25. Namaste right back at you, Orlando -- and deep thanks for sharing your story. What you went through certainly echoes my experience, and yet it's uniquely your own -- which, of course, is how this amazing game works. Glad you followed the internet trail to Creation Point. Come again!

  26. Again totally off topic, Mr. DeMatteis, and I am posting it here because I didn't want to post it under your remembrance of discovering comic books because those are happy memories. Was wondering if you saw this weekends Lennon Lost on CNN.

    I just got done watching it and, well, let's just say that I am going to re-watch the American Masters doc they did last week. (My mother always said if you cannot say something nice don't say anything at all.)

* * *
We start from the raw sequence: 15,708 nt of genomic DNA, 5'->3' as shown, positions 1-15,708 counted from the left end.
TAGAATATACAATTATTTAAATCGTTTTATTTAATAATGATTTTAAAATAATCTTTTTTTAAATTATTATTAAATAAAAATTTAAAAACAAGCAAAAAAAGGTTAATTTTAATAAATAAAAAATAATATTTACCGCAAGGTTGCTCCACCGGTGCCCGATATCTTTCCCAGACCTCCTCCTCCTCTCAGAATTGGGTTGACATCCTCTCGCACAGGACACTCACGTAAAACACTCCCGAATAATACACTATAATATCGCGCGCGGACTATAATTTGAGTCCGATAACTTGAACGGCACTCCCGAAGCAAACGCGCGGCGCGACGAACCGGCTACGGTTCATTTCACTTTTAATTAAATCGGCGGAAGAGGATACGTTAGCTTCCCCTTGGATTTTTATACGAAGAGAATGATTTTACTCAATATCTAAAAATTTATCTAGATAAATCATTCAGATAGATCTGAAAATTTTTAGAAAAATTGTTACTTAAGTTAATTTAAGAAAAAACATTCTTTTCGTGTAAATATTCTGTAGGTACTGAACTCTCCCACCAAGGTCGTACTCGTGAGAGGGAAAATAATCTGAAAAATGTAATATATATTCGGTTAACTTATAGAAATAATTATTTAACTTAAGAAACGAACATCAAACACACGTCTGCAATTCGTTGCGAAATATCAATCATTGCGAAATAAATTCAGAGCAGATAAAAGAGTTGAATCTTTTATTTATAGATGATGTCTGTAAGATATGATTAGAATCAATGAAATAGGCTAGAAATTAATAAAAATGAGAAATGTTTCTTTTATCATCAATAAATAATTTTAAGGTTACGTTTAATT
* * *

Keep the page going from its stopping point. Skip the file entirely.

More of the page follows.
27. I caught a little bit of the CNN special and also saw a similar show Fox did the same night. My feeling about both of them was the same: Why are you wasting our time putting a spotlight on the depraved person that killed John Lennon? Along with that, neither show seemed especially smart, knowledgable or informed.

    The AMERICAN MASTERS show, on the other hand, was quite good. As I've said before, it was nothing really new, but it was put together intelligently and entertainingly. And, again, I'll plug the new book STARTING OVER: THE MAKING OF DOUBLE FANTASY -- because it paints an honest, and hugely positive, picture of the last months of Lennon's life.